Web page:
A giant of Hawaii's indigenous tourism industry has visited Rotorua, meeting iwi leaders to discuss how to share, learn and collaborate on tourism and agribusiness ventures.

John Morgan is president of Kualoa, a 1618ha private nature reserve and working cattle ranch on the island of Oahu.

It is one of the world's most famous private nature reserves where movies such as Jurassic Park, Godzilla and Jumanji were filmed.

Kualoa attracts half a million visitors a year and is sacred to ancient Hawaiians, having once been home to royalty.


Morgan is the seventh generation of his family to own and care for the land and he visited Rotorua last week to grow connections and experience a marae stay before building a similar facility at Kualoa.

It will be the first of its kind to be built on the property in more than 400 years.

Morgan has a special connection with New Zealand.

His own ancestor was from the Tainui tribe and left Aotearoa in 1906 to live and settle in Hawaii. One of his daughters married a New Zealander.

On Wednesday he met with Ngati Whakaue leaders who within the next year will assume joint ownership, with Wahiao Tuhourangi, of Te Puia and the home of the New Zealand Maori Arts and Crafts Institute in settlement with the Crown.

Ngati Whakaue Assets Trust chairwoman Katie Paul said sitting down with Morgan had been a valuable mentoring opportunity and a chance to discuss ways the two land custodians could learn from each other.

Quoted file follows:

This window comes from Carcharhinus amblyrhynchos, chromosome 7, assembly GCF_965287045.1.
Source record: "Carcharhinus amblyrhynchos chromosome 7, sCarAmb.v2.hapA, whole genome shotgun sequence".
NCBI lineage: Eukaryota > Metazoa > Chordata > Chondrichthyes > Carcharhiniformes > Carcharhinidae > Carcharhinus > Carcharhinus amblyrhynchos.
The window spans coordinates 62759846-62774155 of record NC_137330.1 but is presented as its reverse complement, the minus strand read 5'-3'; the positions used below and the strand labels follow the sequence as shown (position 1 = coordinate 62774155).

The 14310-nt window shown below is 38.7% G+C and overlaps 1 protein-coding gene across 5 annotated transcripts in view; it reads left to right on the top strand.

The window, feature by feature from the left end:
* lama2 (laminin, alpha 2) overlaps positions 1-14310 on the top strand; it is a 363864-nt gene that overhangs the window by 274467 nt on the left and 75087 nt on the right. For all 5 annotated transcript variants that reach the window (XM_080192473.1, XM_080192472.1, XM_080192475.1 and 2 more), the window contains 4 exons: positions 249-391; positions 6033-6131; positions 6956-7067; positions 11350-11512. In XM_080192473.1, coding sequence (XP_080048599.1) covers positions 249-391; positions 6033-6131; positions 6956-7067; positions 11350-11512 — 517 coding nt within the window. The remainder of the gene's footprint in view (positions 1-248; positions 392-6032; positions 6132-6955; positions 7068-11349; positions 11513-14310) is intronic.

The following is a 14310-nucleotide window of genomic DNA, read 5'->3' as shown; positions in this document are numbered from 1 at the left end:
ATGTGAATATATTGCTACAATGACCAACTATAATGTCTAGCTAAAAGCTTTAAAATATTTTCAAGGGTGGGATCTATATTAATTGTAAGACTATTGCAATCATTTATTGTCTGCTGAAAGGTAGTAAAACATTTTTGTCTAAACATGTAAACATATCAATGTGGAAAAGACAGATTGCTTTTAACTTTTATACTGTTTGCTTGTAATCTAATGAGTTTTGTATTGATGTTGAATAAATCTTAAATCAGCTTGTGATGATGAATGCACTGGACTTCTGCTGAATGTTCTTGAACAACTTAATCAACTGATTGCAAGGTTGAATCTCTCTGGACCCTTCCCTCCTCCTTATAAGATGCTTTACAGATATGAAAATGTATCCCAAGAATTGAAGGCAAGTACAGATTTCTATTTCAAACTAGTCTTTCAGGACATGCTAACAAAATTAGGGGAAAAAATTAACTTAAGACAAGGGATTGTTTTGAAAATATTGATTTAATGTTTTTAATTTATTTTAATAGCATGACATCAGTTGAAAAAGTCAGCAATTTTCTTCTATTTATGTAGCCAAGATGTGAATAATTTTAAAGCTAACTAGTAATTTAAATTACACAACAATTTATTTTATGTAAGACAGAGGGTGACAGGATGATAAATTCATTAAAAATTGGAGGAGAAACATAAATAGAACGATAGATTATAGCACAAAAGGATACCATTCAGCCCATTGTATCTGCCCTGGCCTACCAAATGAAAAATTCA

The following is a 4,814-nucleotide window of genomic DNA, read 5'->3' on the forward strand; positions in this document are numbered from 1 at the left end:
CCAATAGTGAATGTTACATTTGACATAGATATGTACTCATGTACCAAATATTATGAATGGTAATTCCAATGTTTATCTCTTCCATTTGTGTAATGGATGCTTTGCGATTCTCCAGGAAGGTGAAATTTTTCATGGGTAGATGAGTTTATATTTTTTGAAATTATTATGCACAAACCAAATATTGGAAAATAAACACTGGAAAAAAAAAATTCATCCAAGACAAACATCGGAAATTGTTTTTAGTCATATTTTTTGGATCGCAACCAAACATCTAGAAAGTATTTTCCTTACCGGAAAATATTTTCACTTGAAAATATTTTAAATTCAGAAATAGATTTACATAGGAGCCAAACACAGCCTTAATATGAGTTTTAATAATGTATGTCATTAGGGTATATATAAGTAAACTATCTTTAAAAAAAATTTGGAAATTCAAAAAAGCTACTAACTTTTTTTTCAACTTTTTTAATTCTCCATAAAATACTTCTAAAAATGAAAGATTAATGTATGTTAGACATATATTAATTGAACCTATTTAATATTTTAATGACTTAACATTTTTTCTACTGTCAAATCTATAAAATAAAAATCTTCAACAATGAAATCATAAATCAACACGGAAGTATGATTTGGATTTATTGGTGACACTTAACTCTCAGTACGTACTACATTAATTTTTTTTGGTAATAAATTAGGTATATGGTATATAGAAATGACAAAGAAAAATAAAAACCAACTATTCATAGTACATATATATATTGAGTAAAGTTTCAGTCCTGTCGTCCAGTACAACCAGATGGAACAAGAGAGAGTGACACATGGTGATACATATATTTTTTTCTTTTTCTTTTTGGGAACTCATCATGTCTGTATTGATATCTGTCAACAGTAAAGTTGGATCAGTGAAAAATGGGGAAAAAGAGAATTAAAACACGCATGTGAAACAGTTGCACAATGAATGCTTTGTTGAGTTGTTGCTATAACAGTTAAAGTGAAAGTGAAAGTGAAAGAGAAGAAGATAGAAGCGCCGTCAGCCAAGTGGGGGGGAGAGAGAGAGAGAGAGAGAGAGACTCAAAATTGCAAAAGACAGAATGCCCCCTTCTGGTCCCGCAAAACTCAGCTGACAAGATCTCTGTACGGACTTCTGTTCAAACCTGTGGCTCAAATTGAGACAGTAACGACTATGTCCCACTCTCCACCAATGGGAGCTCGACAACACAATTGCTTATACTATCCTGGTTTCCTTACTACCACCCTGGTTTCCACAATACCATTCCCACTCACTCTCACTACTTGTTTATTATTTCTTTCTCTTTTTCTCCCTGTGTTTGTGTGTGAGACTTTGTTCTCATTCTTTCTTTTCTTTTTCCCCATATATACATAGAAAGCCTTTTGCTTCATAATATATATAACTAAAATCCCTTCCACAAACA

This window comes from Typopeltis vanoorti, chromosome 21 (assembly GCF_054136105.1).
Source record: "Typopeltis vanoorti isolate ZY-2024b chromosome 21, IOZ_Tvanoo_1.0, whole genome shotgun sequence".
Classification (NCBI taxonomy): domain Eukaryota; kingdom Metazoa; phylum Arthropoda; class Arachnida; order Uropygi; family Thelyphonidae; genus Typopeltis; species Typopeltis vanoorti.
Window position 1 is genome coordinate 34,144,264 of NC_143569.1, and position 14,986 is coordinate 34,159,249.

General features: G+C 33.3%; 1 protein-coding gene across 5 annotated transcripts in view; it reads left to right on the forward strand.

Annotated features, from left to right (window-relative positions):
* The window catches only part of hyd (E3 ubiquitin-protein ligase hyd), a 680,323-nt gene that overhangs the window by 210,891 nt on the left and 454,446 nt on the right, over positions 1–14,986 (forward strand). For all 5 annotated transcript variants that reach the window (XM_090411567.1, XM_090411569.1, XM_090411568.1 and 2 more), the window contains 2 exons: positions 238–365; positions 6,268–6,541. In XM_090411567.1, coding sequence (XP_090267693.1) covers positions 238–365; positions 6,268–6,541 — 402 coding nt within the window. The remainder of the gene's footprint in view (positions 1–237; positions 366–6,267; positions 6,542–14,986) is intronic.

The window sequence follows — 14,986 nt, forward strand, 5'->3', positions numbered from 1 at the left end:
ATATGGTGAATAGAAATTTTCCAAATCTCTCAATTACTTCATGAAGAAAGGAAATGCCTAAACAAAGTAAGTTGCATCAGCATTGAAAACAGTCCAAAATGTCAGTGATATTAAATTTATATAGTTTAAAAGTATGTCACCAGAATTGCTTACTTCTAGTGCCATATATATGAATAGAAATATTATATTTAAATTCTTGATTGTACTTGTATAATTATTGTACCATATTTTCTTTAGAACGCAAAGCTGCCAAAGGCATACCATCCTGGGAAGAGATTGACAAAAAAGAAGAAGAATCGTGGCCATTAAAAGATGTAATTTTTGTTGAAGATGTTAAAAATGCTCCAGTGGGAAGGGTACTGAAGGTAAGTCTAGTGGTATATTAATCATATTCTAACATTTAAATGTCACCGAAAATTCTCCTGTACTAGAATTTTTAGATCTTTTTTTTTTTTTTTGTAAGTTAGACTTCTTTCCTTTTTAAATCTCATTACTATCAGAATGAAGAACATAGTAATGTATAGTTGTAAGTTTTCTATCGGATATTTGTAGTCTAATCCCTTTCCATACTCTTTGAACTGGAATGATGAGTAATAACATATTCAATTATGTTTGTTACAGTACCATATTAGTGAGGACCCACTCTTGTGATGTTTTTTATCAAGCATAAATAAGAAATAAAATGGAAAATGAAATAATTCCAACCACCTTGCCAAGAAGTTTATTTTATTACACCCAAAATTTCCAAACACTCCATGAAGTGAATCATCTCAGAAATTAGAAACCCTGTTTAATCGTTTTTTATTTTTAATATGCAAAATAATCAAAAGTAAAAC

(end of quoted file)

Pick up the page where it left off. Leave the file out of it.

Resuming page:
"He has inherited the ancestral land of Hawaiian chiefs and runs some magnificent tourism attractions that cater to lots of markets," Paul said.

"He's always looking at different ways to create experiences that pay homage to the Hawaiian culture.

"We're on the same journey and at the heart of it is our culture and the acknowledgement these are the lands we've inherited and will pass on to the next generation.

"We're looking forward to sharing ideas on how we can grow our assets and learn together as indigenous peoples. Who knows what ideas and possibilities might come out of these discussions? I think there will be lots of things we can do to innovate and rejuvenate our resources and I'm keen to hear about his experiences as a kaitiaki of his land."

Workers at Kualoa private nature reserve on the island of Oahu. Photo/Supplied
Workers at Kualoa private nature reserve on the island of Oahu. Photo/Supplied

Morgan also spent time with Te Puia chief executive Tim Cossar and experienced a full tour and concert at the venue before having lunch.

He was given a tour of the city including Rotorua's Lakefront, Whakarewarewa Forest, the Government Gardens, the Skyline gondola at Ngongotaha and Hells Gate Spa before his overnight stay on Te Takinga marae at Lake Rotoiti.

On Thursday Morgan held a Q&A session for invited guests, including Maori tourism operators and those with an interest in agribusiness.

Morgan said he enjoyed experiencing the unique and authentic Maori culture first-hand.

"On Kualoa we try to be role models and stewards of the land by preserving, protecting and enhancing the natural beauty and culture. The key is to develop recreational and agricultural enterprises which are compatible with the environment, so in respect to Maori land owners and tourism operators, I think we share many of the same goals.

"I, too, will be looking for new ideas and fresh inspiration from my time here in Rotorua."